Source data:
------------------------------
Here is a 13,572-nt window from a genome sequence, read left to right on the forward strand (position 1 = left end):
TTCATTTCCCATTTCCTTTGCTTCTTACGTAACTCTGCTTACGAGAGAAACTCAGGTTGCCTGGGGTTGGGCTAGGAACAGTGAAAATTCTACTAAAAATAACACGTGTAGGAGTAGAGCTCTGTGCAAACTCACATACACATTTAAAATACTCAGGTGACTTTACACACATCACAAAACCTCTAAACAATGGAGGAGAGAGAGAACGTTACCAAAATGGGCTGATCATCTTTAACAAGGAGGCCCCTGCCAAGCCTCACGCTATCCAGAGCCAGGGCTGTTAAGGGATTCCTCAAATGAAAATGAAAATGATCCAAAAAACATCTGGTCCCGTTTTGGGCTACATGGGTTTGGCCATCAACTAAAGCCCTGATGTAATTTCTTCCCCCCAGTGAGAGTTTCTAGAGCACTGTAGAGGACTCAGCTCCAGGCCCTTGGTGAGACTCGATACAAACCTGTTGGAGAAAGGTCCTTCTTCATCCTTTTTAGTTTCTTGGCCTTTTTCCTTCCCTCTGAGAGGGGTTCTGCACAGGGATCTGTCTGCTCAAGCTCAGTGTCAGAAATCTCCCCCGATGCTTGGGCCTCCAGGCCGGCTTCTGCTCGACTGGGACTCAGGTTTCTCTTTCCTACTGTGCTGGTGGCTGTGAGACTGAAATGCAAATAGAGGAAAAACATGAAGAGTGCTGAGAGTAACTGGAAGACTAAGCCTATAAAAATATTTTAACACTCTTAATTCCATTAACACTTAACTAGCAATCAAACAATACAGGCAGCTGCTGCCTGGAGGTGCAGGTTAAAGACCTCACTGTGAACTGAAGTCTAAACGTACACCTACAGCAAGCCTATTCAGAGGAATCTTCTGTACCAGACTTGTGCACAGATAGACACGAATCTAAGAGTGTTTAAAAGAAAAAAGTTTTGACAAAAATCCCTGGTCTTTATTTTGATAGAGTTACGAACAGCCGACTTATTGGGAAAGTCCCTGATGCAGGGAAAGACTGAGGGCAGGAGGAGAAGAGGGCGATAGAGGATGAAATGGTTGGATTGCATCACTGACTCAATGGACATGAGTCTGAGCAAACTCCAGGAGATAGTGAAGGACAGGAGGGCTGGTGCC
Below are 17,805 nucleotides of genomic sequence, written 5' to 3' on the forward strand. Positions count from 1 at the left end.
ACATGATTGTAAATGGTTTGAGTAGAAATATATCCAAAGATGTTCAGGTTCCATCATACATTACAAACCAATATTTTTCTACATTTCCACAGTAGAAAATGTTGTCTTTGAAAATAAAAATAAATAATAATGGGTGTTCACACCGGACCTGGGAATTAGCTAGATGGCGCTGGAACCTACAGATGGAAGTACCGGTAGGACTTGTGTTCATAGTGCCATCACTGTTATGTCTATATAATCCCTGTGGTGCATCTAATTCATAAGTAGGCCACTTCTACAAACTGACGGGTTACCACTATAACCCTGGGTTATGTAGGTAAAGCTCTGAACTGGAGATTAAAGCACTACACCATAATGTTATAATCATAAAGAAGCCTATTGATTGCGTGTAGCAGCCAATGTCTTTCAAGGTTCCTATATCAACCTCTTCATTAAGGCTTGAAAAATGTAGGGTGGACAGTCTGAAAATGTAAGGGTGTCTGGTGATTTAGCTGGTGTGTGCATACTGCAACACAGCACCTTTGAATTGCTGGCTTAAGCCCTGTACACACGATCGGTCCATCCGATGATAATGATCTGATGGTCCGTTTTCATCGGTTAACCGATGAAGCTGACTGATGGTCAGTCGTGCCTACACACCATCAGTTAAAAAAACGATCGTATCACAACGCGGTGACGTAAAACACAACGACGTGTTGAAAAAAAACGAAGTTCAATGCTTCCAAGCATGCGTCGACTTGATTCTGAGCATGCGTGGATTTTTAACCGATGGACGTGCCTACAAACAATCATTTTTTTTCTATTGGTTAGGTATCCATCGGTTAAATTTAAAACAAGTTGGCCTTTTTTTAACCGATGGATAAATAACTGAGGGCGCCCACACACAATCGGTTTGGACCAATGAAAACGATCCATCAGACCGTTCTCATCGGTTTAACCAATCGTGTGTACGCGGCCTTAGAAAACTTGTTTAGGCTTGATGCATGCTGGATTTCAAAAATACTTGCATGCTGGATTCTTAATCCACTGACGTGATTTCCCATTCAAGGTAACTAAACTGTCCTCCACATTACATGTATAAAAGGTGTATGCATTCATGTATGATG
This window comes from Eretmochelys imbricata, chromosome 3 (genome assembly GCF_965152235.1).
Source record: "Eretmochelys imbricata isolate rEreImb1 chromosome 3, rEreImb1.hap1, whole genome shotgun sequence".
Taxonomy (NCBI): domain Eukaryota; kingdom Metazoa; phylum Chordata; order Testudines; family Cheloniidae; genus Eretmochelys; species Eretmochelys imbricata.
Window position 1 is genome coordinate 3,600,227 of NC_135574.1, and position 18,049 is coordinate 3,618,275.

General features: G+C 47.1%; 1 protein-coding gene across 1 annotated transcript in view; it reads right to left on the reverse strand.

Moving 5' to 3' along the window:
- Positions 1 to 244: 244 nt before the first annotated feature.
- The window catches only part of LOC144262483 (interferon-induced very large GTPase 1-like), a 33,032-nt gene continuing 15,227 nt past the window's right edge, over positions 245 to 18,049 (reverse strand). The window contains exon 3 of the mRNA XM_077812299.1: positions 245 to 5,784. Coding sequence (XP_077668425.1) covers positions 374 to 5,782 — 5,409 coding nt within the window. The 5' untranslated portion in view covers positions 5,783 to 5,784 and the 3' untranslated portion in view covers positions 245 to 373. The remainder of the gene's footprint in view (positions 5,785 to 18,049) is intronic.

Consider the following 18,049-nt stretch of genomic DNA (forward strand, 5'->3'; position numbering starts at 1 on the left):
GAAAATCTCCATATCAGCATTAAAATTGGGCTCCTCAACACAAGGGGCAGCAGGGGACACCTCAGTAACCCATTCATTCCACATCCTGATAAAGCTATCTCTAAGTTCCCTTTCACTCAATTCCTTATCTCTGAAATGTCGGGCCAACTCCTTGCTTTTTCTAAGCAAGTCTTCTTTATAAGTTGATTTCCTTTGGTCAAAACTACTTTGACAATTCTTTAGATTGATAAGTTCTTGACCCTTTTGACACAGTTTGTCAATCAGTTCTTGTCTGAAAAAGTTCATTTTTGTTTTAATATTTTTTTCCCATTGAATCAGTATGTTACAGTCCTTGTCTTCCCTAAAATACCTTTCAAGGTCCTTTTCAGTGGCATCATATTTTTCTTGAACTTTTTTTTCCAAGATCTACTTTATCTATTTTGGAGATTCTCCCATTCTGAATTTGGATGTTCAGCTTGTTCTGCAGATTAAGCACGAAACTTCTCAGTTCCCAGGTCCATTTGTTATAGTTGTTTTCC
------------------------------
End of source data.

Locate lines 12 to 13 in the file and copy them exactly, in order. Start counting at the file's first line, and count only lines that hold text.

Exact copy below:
- The window catches only part of LOC144262483 (interferon-induced very large GTPase 1-like), a 33,032-nt gene continuing 15,227 nt past the window's right edge, over positions 245 to 18,049 (reverse strand). The window contains exon 3 of the mRNA XM_077812299.1: positions 245 to 5,784. Coding sequence (XP_077668425.1) covers positions 374 to 5,782 — 5,409 coding nt within the window. The 5' untranslated portion in view covers positions 5,783 to 5,784 and the 3' untranslated portion in view covers positions 245 to 373. The remainder of the gene's footprint in view (positions 5,785 to 18,049) is intronic.

Consider the following 18,049-nt stretch of genomic DNA (forward strand, 5'->3'; position numbering starts at 1 on the left):